The mystery around Fianna Fáil's intentions in the north has deepened. A few years ago there was some excitement around the possibility of the party organising in the north and even standing in elections. Then it appeared that they were more interested in some kind of arrangement with the SDLP.
But then in September last year things went into reverse gear when Taoiseach Brian Cowen said Fianna Fáil had indefinitely put off plans to organise in Northern Ireland.
In February 2009 though, the ard fheis called on the party to establish a 'Fianna Fáil forum in every county in Northern Ireland in order to facilitate party members in the North who wish to meet and engage with Fianna Fáil public representatives and members'.
And tomorrow, government Ministers Dermot Ahern and Éamon Ó Cuív are to travel to Downpatrick, Co Down, to initiate a Fianna Fáil 'forum' there.
So forwards, backwards, and now forwards again!
But why the high level of the delegation? Both Dermot Ahern and Éamon Ó Cuív are high profile ministers with, one presumes, heavy demands on their time. The Lisbon referendum is coming up, and given its political importance it is surprising that two popular ministers are taking time out to go to a vague 'forum' with no clear purpose or mandate. Fianna Fáil is grappling with enormous economic problems in the south, and may have to fight an election (that it would probably lose) within a few months – its popularity has been hard hit by a number of factors, not least the economic woes.
So why is their attention being focussed on the forum in Downpatrick?
Downpatrick is, along with Derry, one of the SDLP's strongest bastions. So establishing a forum there without tacit agreement from the SDLP would be considered quite a hostile move. The Belfast Telegraph, however, says that Eddie McGrady "was unaware of the event". If this is true, then Fianna Fáil's motives become very murky indeed.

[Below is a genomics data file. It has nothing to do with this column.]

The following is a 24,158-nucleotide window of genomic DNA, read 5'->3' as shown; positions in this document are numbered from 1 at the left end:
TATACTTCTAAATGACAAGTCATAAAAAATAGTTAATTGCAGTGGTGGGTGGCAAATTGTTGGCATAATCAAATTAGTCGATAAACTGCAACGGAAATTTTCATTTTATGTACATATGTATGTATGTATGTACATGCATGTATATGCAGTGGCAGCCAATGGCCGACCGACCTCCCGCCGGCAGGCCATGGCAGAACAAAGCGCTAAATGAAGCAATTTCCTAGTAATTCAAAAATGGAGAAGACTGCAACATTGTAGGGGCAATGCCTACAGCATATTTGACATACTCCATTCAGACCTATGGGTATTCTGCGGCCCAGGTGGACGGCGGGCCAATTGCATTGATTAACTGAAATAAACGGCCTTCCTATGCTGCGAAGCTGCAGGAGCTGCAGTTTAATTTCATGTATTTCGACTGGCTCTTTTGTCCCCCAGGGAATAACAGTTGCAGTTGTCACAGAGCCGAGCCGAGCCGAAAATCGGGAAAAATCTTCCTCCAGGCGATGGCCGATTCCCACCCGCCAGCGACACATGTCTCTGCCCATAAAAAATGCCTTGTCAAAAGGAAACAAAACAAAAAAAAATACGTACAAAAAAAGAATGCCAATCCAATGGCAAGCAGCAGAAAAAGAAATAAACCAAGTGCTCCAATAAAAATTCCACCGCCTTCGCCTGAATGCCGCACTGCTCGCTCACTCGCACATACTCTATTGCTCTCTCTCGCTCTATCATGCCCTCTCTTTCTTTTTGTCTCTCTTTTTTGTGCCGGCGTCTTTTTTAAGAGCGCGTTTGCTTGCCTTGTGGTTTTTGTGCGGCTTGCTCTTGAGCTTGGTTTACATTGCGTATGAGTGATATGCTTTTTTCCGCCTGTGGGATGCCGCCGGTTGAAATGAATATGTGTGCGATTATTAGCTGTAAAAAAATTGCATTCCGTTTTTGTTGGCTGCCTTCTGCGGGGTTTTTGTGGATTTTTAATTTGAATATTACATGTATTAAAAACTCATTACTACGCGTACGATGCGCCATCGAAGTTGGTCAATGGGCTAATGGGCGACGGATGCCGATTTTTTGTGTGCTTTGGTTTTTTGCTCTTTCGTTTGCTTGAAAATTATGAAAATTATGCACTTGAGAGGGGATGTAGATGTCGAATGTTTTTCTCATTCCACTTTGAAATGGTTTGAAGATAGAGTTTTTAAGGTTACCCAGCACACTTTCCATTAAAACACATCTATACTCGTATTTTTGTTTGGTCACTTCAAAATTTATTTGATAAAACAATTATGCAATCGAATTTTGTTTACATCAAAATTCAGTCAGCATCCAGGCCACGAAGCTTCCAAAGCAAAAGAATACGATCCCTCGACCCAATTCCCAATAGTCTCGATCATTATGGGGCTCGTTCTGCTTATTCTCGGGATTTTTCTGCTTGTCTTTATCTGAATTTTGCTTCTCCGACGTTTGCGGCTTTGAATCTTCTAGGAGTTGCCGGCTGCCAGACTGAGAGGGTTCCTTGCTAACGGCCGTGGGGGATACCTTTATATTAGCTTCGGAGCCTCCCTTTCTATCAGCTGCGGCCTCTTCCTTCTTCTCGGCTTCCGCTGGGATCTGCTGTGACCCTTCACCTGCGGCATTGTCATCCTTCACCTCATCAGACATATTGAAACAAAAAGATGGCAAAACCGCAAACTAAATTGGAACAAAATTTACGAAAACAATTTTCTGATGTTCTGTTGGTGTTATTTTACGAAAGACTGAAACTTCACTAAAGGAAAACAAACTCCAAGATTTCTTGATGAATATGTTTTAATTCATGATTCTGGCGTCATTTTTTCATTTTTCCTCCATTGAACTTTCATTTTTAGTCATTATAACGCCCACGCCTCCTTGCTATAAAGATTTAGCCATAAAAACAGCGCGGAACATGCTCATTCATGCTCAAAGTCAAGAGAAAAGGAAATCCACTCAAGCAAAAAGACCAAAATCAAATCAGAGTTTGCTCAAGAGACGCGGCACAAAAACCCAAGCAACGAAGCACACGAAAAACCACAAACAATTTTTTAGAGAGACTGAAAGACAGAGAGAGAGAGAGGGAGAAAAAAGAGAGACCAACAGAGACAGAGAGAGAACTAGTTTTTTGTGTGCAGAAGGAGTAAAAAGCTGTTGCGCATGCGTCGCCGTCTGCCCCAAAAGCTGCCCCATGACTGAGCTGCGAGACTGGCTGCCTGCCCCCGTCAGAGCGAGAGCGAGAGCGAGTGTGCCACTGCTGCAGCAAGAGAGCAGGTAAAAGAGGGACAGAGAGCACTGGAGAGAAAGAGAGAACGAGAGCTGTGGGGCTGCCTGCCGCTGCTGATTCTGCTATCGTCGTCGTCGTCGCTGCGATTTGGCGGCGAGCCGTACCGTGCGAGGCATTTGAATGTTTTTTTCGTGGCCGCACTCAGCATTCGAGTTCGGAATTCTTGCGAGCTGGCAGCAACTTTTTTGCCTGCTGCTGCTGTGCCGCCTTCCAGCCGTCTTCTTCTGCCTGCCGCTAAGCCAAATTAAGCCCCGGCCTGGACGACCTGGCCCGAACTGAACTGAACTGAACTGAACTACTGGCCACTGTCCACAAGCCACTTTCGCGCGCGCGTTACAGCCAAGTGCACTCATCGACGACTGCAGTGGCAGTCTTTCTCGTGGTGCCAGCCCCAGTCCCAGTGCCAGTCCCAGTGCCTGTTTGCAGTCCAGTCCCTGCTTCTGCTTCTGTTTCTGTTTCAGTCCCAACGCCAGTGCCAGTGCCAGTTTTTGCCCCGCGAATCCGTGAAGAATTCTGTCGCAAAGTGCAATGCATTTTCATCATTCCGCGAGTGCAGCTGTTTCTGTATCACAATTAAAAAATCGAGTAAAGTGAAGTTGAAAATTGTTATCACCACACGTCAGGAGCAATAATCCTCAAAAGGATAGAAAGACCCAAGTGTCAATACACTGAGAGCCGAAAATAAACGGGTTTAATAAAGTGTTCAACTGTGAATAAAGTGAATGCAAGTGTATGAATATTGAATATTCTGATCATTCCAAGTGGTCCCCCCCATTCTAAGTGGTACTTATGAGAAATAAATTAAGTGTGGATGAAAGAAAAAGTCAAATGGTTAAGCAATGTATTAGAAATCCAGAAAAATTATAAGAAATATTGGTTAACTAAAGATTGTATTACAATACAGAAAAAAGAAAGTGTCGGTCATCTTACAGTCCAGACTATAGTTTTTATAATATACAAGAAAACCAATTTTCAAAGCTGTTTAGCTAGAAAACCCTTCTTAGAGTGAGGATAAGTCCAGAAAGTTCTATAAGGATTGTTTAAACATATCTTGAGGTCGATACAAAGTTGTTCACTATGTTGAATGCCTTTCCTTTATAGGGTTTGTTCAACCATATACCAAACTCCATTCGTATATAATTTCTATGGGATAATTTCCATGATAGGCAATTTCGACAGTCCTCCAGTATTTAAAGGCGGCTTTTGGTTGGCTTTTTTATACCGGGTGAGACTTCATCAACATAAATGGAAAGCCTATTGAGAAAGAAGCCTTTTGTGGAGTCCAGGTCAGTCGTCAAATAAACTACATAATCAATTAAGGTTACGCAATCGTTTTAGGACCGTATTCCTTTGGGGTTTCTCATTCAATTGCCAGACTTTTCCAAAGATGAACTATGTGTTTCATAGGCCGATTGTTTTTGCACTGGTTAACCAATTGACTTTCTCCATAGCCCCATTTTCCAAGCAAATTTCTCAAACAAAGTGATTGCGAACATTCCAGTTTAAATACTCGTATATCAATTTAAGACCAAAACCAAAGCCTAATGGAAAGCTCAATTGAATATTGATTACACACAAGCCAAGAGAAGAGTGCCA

Could the reasons for the forum be connected with next year's Westminster election? The local MP, the SDLP's aged Eddie McGrady, will be 75 next year. Although he has previously stated that he intends to stand again, the Fianna Fáil interest in his constituency could indicate that they suspect that there will be a new candidate (Margaret Ritchie?) who will need all the help (s)he can get. An active Fianna Fáil 'forum' lending its support to a new SDLP candidate may be enough to ensure his or her election. It may also be enough to encourage a few tactical votes from the centre, or even from unionists.
But why would Fianna Fáil do this outside an arrangement with the SDLP? Why do it at all? If the establishment of the forum is seen as a hostile act by the SDLP in its heartland, relations between the two parties could be soured, and for what?
The political class in the south has learned over many years what the SDLP may be just about to learn – that Fianna Fáil looks after its own interests first and foremost. The party is known for cunning and ruthlessness, and the event in Downpatrick must be seen in that light. There is no obvious reason for in, but that most certainly does not mean that there is no reason for it. This is an issue to watch.